6. Great post! I love MCCBD!!! 😀 I had a great time doing it! I found a bunch of great books to review and even more to read! 🙂


  7. Thank you for such a well thought out post and teaching points. Simply fantastic. Thank you for celebrating Multicultural Children’s Book Day with us!


  8. I like to write books that celebrate our many DIFFERENCES – color, ethnicity, religion, disabilities, etc. BOOKS can show children ways to CELEBRATE THEIR DIFFERENCES. . . rather than make them into weapons that will destroy a child, his family, or a country..


    • Hi Margot. I totally agree. Our upcoming theme will look into that actually – a celebration of differences/diversity in literature. Thank you for dropping by. 🙂


  9. Thank you for taking the time to post such detailed information about some of the issues surrounding multicultural children’s books. I plan to share this valuable information with others who are interested in children’s literature.


  10. Absolutely fascinating! I would like to think that there is a middle ground, but there is some truth to the notion that writing about topics that have touched you bring the most truth. That isn’t to say that someone cannot write well about another culture, but we inherently write about what we know. This is such a perfect subject and I am thrilled to see that it is being covered by your institution.


    • Hi Michelle, I am actually reminded by what Candy Gourlay once said during the AFCC here in Singapore as well as what she has written in her book chapter for our edited book “Beyond Folktales” – you don’t just write what you know. Write who you are. 🙂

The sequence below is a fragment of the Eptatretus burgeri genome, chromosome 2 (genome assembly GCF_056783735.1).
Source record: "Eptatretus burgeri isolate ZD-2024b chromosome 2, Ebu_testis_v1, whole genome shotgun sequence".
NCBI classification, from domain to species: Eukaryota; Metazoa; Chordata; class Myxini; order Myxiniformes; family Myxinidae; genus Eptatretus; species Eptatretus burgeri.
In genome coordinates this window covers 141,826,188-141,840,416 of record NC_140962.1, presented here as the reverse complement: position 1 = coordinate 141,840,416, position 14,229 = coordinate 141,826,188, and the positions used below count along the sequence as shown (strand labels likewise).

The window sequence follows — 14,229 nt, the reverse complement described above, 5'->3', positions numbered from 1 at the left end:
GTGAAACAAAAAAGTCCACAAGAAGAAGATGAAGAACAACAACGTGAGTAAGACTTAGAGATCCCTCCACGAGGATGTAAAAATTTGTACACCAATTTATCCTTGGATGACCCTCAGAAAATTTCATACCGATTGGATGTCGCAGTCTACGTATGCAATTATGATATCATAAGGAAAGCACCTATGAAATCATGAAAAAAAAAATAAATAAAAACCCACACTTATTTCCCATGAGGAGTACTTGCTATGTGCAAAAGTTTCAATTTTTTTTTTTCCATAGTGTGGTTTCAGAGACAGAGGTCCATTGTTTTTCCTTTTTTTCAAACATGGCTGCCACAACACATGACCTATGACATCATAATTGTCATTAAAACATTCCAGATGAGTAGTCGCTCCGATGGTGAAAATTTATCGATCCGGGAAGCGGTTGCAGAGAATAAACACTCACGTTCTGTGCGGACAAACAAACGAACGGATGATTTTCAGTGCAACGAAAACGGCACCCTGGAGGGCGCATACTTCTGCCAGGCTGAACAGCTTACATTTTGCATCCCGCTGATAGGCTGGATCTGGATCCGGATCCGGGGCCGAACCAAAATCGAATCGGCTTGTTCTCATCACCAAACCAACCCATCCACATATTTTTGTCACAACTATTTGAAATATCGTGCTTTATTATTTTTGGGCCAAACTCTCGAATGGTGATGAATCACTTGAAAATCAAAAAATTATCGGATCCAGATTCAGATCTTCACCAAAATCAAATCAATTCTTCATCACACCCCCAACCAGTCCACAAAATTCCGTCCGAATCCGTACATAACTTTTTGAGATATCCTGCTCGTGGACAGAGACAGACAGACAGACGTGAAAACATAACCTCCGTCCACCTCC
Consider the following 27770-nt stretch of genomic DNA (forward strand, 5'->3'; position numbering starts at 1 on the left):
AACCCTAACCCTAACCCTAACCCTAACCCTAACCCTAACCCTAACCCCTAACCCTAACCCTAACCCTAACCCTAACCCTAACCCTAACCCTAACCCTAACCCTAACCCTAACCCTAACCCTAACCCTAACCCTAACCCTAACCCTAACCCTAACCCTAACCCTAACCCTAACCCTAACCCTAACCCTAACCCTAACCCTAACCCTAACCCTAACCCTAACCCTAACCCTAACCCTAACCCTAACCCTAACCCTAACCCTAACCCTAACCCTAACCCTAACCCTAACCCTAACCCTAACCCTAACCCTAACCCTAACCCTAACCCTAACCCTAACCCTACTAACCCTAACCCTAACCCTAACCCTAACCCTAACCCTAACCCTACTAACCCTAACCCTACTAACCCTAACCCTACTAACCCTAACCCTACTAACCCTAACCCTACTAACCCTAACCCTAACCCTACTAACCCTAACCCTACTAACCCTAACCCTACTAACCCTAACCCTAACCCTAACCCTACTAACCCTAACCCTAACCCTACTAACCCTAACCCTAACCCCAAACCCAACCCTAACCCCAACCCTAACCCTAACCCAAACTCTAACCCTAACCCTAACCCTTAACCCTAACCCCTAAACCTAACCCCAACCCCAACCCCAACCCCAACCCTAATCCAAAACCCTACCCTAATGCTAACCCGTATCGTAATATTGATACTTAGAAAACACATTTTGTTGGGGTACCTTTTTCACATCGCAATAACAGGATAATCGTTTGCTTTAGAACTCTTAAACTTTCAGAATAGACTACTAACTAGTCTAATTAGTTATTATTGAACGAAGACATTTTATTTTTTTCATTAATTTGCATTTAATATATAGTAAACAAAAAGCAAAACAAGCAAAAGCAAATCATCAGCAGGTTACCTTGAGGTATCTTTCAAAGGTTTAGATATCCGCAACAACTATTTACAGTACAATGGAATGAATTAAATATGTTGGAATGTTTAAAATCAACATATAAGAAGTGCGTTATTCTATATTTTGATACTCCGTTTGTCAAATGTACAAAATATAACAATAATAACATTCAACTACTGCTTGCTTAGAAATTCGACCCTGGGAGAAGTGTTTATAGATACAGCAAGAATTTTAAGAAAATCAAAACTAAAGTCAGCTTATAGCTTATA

11. Terry Doherty

    Thanks for such depth … and to Valarie and Mia for raising the voice of the discussion. i found myself nodding at your quote from Susan Guevara. Authenticity matters. Thought you might enjoy this roundtable discussion we hosted at Family Bookshelf several years ago:


    • Hi Terry! I love the link that you shared, but I find that I couldn’t leave a comment on the site itself. I shared it in G-Plus though and would also share the link with my students for our class. What a great panel discussion you had there. Wish we could do the same as well for AFCC here in Singapore. I remember us having a similar theme sometime in 2010 if I am not mistaken, and that was also a riveting discussion. Maybe it’s time to have another panel like this soon.


      • Terry Doherty

        Hi Myra! If it weren’t for the community of spammers – worse than zombies in my book! – I could leave the comments on old posts open. Thanks for sharing in in G+ and I hope your students enjoy it!


  12. Pingback: Multicultural Children's Book Day: A Recap and Some REALLY Big Thank Yous - Jump Into A Book